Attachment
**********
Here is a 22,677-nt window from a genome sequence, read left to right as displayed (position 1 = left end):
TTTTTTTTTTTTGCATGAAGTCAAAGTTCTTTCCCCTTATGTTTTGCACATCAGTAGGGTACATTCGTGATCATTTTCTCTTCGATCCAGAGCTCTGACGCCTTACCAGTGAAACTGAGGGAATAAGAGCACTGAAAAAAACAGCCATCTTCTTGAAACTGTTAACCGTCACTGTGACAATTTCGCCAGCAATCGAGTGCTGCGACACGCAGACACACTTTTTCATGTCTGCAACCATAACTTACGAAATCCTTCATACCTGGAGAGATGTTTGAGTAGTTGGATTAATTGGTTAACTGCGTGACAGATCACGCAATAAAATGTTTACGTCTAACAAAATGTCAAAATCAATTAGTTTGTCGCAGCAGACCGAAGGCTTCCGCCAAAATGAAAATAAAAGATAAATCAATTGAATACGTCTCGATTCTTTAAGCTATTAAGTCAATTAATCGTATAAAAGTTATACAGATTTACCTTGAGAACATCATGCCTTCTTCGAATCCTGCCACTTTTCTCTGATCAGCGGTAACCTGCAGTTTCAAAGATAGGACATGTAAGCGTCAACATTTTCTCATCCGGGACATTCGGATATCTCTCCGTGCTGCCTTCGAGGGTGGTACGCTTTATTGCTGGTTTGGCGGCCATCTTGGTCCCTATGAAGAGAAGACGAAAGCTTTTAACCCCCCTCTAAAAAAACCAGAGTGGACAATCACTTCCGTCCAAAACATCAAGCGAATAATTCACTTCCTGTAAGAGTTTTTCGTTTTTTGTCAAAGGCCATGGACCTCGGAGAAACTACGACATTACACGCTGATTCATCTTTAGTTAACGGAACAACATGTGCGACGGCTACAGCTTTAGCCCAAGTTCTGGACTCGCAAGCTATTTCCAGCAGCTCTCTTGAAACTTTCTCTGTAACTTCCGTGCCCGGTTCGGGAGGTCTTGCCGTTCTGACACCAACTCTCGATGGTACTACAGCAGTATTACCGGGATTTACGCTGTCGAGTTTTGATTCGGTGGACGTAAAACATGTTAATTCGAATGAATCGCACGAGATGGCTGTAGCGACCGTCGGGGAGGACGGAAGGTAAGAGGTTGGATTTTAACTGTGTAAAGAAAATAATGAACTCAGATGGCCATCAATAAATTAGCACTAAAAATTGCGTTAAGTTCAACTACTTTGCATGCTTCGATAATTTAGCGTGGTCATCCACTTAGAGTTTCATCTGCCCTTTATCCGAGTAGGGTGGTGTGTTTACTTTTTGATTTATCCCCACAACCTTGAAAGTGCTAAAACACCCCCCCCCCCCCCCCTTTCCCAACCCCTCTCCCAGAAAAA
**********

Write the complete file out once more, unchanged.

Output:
Here is a 22,677-nt window from a genome sequence, read left to right as displayed (position 1 = left end):
TTTTTTTTTTTTGCATGAAGTCAAAGTTCTTTCCCCTTATGTTTTGCACATCAGTAGGGTACATTCGTGATCATTTTCTCTTCGATCCAGAGCTCTGACGCCTTACCAGTGAAACTGAGGGAATAAGAGCACTGAAAAAAACAGCCATCTTCTTGAAACTGTTAACCGTCACTGTGACAATTTCGCCAGCAATCGAGTGCTGCGACACGCAGACACACTTTTTCATGTCTGCAACCATAACTTACGAAATCCTTCATACCTGGAGAGATGTTTGAGTAGTTGGATTAATTGGTTAACTGCGTGACAGATCACGCAATAAAATGTTTACGTCTAACAAAATGTCAAAATCAATTAGTTTGTCGCAGCAGACCGAAGGCTTCCGCCAAAATGAAAATAAAAGATAAATCAATTGAATACGTCTCGATTCTTTAAGCTATTAAGTCAATTAATCGTATAAAAGTTATACAGATTTACCTTGAGAACATCATGCCTTCTTCGAATCCTGCCACTTTTCTCTGATCAGCGGTAACCTGCAGTTTCAAAGATAGGACATGTAAGCGTCAACATTTTCTCATCCGGGACATTCGGATATCTCTCCGTGCTGCCTTCGAGGGTGGTACGCTTTATTGCTGGTTTGGCGGCCATCTTGGTCCCTATGAAGAGAAGACGAAAGCTTTTAACCCCCCTCTAAAAAAACCAGAGTGGACAATCACTTCCGTCCAAAACATCAAGCGAATAATTCACTTCCTGTAAGAGTTTTTCGTTTTTTGTCAAAGGCCATGGACCTCGGAGAAACTACGACATTACACGCTGATTCATCTTTAGTTAACGGAACAACATGTGCGACGGCTACAGCTTTAGCCCAAGTTCTGGACTCGCAAGCTATTTCCAGCAGCTCTCTTGAAACTTTCTCTGTAACTTCCGTGCCCGGTTCGGGAGGTCTTGCCGTTCTGACACCAACTCTCGATGGTACTACAGCAGTATTACCGGGATTTACGCTGTCGAGTTTTGATTCGGTGGACGTAAAACATGTTAATTCGAATGAATCGCACGAGATGGCTGTAGCGACCGTCGGGGAGGACGGAAGGTAAGAGGTTGGATTTTAACTGTGTAAAGAAAATAATGAACTCAGATGGCCATCAATAAATTAGCACTAAAAATTGCGTTAAGTTCAACTACTTTGCATGCTTCGATAATTTAGCGTGGTCATCCACTTAGAGTTTCATCTGCCCTTTATCCGAGTAGGGTGGTGTGTTTACTTTTTGATTTATCCCCACAACCTTGAAAGTGCTAAAACACCCCCCCCCCCCCCCCTTTCCCAACCCCTCTCCCAGAAAAA